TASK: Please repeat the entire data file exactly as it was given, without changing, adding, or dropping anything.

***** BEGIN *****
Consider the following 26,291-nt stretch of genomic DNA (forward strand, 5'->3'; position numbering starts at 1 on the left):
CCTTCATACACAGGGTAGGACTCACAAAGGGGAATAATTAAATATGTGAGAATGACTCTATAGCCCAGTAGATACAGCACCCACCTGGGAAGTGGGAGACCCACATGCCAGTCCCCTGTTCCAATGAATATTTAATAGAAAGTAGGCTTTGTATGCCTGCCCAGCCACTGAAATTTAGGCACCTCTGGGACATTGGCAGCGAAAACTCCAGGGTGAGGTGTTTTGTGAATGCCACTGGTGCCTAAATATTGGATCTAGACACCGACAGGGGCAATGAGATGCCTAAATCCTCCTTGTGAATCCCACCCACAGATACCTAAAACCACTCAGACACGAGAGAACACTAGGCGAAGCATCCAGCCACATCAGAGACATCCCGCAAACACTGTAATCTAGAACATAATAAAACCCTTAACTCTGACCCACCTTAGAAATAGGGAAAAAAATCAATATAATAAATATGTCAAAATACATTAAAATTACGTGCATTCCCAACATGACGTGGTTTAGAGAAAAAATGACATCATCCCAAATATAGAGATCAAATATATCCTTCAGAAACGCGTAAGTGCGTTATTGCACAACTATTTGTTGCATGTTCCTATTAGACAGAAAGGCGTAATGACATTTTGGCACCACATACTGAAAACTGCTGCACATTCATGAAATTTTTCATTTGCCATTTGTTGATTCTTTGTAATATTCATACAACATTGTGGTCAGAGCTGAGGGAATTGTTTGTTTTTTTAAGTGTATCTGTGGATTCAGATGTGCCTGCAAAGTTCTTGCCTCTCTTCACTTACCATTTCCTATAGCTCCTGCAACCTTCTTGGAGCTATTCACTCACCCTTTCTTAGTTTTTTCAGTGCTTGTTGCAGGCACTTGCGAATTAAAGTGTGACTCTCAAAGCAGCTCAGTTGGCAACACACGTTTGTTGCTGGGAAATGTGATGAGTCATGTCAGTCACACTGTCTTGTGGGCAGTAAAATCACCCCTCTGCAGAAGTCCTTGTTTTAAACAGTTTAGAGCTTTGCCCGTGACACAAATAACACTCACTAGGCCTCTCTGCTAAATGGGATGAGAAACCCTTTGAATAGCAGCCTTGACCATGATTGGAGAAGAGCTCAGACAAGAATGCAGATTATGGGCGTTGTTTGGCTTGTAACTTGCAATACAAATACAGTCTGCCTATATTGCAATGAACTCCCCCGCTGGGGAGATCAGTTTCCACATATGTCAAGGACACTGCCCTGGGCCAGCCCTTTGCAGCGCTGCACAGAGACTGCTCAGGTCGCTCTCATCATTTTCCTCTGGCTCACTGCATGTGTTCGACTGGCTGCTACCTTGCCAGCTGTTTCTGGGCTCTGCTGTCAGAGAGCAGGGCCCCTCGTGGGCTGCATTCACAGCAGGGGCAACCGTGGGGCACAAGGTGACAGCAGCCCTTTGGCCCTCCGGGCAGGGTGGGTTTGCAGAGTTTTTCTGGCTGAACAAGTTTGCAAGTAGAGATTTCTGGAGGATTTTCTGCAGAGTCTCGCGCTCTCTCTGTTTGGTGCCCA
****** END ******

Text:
Consider the following 26,291-nt stretch of genomic DNA (forward strand, 5'->3'; position numbering starts at 1 on the left):
CCTTCATACACAGGGTAGGACTCACAAAGGGGAATAATTAAATATGTGAGAATGACTCTATAGCCCAGTAGATACAGCACCCACCTGGGAAGTGGGAGACCCACATGCCAGTCCCCTGTTCCAATGAATATTTAATAGAAAGTAGGCTTTGTATGCCTGCCCAGCCACTGAAATTTAGGCACCTCTGGGACATTGGCAGCGAAAACTCCAGGGTGAGGTGTTTTGTGAATGCCACTGGTGCCTAAATATTGGATCTAGACACCGACAGGGGCAATGAGATGCCTAAATCCTCCTTGTGAATCCCACCCACAGATACCTAAAACCACTCAGACACGAGAGAACACTAGGCGAAGCATCCAGCCACATCAGAGACATCCCGCAAACACTGTAATCTAGAACATAATAAAACCCTTAACTCTGACCCACCTTAGAAATAGGGAAAAAAATCAATATAATAAATATGTCAAAATACATTAAAATTACGTGCATTCCCAACATGACGTGGTTTAGAGAAAAAATGACATCATCCCAAATATAGAGATCAAATATATCCTTCAGAAACGCGTAAGTGCGTTATTGCACAACTATTTGTTGCATGTTCCTATTAGACAGAAAGGCGTAATGACATTTTGGCACCACATACTGAAAACTGCTGCACATTCATGAAATTTTTCATTTGCCATTTGTTGATTCTTTGTAATATTCATACAACATTGTGGTCAGAGCTGAGGGAATTGTTTGTTTTTTTAAGTGTATCTGTGGATTCAGATGTGCCTGCAAAGTTCTTGCCTCTCTTCACTTACCATTTCCTATAGCTCCTGCAACCTTCTTGGAGCTATTCACTCACCCTTTCTTAGTTTTTTCAGTGCTTGTTGCAGGCACTTGCGAATTAAAGTGTGACTCTCAAAGCAGCTCAGTTGGCAACACACGTTTGTTGCTGGGAAATGTGATGAGTCATGTCAGTCACACTGTCTTGTGGGCAGTAAAATCACCCCTCTGCAGAAGTCCTTGTTTTAAACAGTTTAGAGCTTTGCCCGTGACACAAATAACACTCACTAGGCCTCTCTGCTAAATGGGATGAGAAACCCTTTGAATAGCAGCCTTGACCATGATTGGAGAAGAGCTCAGACAAGAATGCAGATTATGGGCGTTGTTTGGCTTGTAACTTGCAATACAAATACAGTCTGCCTATATTGCAATGAACTCCCCCGCTGGGGAGATCAGTTTCCACATATGTCAAGGACACTGCCCTGGGCCAGCCCTTTGCAGCGCTGCACAGAGACTGCTCAGGTCGCTCTCATCATTTTCCTCTGGCTCACTGCATGTGTTCGACTGGCTGCTACCTTGCCAGCTGTTTCTGGGCTCTGCTGTCAGAGAGCAGGGCCCCTCGTGGGCTGCATTCACAGCAGGGGCAACCGTGGGGCACAAGGTGACAGCAGCCCTTTGGCCCTCCGGGCAGGGTGGGTTTGCAGAGTTTTTCTGGCTGAACAAGTTTGCAAGTAGAGATTTCTGGAGGATTTTCTGCAGAGTCTCGCGCTCTCTCTGTTTGGTGCCCA